Wednesday, August 31, 2016

Inside a Cult

Filmmaker Will Allen recently released a documentary entitled Holy Hell about his experiences inside a cult. A lot of the time, the word "cult" gets thrown around in such a way that it could refer to any new religious movement, but as Allen tells it, in this case the moniker fits. Allen was a member of a group called Buddhafield (which, as far as I can tell, did not in fact practice Buddhism) for more than twenty years. In the documentary he alleges that the group's leader, a man named Michel Rostand, was a classic manipulative cult leader who abused his followers.

His insider document of two decades of life inside the cult, entitled Holy Hell, combines home movies and official footage from these years alongside new interviews with former members detailing the sadistic, predatory nature that lay behind their leader's ostensibly gentle, omnipotent fa├žade. Buddhafield's service-oriented, off-the-grid approach to attaining peace and harmony — "It was our little utopia in the middle of this big giant city," says one former member in the film — disguised its leader's iniquities, ranging from total mind control and forced abortions to alleged widespread sexual abuse and rape. The carrot dangled to all adherents was "The Knowing," a ritual in which Rostand would "transfer his energy" to the participant so they would truly know God.

I should probably point out here that nobody can do spiritual practice for you. Priests can't do it, gurus can't do it, even Jesus can't do it. It is useful to find a teacher who can show you how to practice, but after that you're on your own. The ironic thing here is that if some of these students expended the time and effort that they spent fitting into the group on their own personal practice, they probably would be a lot further along the spiritual path at this point.

Incidentally, that's why my Enochian books are written the way that they are. Instead of filling them with a bunch of personal "received material" or deep symbolic analysis, what they teach you is precisely how to get in touch with the Enochian entities and work with them. I don't necessarily know what you'll get when you do the work, but realizations stemming from your own work will always be more significant for your spiritual development than the realizations of others.


It's easy to see how Buddhafield members got initially sucked in by Rostand's charisma; even the ones who now hate him describe him at first glance as "ethereal," "magical," "otherworldly" and "beautiful." "I was floating walking home," admits Vera Chieffo, who left the cult in 2009 after 27 years. "But he was also friggin' weird." The man known mainly as "The Teacher" would parade around the compound in speedos and Ray-Bans, demanding his disciples to be in peak physical and mental health through rigorous exercise, meditation and abstinence from sex, alcohol, drugs, caffeine and red meat.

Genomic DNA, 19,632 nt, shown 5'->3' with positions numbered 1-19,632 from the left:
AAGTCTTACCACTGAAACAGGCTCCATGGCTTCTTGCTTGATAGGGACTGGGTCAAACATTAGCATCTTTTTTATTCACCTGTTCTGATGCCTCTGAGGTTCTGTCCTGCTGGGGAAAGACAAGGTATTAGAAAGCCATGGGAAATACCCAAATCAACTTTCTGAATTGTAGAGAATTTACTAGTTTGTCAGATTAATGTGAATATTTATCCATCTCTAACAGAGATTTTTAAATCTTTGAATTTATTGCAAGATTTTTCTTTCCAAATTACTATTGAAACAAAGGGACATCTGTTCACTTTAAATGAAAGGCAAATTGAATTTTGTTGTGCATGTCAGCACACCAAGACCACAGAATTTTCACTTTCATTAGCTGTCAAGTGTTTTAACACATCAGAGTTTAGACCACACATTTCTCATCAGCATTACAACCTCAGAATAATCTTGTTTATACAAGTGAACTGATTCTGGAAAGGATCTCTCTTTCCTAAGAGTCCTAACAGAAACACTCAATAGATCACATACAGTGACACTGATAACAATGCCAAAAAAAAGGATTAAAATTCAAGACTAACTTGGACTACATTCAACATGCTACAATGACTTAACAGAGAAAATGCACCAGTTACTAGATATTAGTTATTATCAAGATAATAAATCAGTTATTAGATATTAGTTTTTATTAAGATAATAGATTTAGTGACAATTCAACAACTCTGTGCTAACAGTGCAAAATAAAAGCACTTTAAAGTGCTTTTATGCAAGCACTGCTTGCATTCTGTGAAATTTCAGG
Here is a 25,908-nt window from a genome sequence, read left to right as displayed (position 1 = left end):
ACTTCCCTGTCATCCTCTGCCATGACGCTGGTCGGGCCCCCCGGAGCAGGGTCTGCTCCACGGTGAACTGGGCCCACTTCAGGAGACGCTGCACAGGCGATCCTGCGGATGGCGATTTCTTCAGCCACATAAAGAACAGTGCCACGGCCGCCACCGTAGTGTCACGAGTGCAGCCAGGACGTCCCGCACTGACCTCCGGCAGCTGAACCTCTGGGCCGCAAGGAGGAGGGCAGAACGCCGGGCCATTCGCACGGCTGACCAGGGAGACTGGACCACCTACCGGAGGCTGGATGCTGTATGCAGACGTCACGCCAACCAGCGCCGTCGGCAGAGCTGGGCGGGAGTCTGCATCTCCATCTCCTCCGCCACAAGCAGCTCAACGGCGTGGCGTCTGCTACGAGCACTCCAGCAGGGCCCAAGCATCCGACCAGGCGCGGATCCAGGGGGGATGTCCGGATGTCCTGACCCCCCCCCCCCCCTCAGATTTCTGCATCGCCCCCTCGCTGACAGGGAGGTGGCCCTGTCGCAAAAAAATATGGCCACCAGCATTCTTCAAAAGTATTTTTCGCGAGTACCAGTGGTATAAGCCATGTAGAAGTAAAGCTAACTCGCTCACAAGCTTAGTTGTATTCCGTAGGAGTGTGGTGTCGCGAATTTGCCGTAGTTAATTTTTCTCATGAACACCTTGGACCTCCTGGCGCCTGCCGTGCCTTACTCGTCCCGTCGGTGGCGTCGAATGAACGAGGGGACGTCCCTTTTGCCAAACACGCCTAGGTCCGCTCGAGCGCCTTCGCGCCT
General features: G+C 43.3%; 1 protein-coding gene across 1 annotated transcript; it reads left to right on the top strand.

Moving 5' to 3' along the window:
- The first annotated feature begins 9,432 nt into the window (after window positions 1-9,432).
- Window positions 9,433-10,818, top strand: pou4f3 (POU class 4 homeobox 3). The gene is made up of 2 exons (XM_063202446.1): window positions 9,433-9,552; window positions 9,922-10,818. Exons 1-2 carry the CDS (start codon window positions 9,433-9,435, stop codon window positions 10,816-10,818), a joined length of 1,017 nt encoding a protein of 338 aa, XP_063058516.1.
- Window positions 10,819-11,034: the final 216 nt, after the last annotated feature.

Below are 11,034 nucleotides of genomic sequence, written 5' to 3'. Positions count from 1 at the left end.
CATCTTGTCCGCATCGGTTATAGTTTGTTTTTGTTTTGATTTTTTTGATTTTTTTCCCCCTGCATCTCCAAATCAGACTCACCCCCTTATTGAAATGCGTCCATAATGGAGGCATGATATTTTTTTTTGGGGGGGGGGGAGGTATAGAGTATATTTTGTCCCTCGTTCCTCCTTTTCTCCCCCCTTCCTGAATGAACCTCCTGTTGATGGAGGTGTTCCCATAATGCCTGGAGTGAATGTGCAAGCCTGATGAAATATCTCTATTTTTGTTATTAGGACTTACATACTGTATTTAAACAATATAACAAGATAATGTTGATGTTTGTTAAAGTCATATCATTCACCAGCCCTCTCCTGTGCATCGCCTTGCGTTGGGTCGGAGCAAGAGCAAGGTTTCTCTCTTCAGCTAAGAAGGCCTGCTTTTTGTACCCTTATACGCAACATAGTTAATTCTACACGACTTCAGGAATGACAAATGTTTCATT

But while he was outwardly preaching asceticism, Rostand would prey on young men like Allen, "promoting" the filmmaker to be his personal driver and masseuse before allegedly sexually abusing him and other members on multiple occasions. "Some of them are still figuring it out that it was rape because it didn't seem like that," Phillipe Coquet, who spent 24 years with Buddhafield, says. (Rostand has not been charged or arrested in connection with the abuses.) Members would often receive mixed messages, with their leader often noting, for example, the joys of sex before immediately rebuking it as "simple" and unhealthy. "He used to slap my face in front of other people just to fuck with me and use me as an example of somebody who's really devoted," Coquet says. "And the next day he would compare me to a saint."

Generally speaking, it's a pretty good bet that the more restrictive rules a group has, the more likely it is to be a "cult" in the conventional sense. It's an even better bet when the leader doesn't have to follow those rules for some reason that is never articulated. Harsh asceticism is rarely effective for producing enlightened awareness, and most longtime meditators eventually figure that out. On the other hand, if what you really want is a bunch of anxious followers, it works pretty well.

This is not to imply that discipline has no role in spiritual development. It is extremely useful to develop the ability to avoid anything in your life that causes you problems, and abstaining from various things over time can help you develop it. However, there is no hard split between matter and spirit, and as a result denying the physical body in favor of spirituality is just as problematic for enlightenment as soulless materialism. It's all about balance.

No destructive cult leader will ever tell you that. They don't want balanced, enlightened peers. They want followers who they can manipulate. And you know what? Enlightened people are a lot harder to mess with and way too much trouble. So by proposing a bunch of extreme rules that nobody can live up to not only keeps those followers down, it means that the leader can always find an excuse to chastise anybody who, say, asks awkward questions about his or her "wisdom."

A good spiritual teacher should stick to one basic message - do the work. Magick, mysticism, and meditation are of no value if they aren't actually practiced. Study helps you work out how to practice, but it is no substitute for action. Likewise, you should never allow your spiritual progress to become dependent on another person, no matter how enlightened you think they are. Get instruction, but make sure you do the work yourself. That's the only way you will benefit from it.

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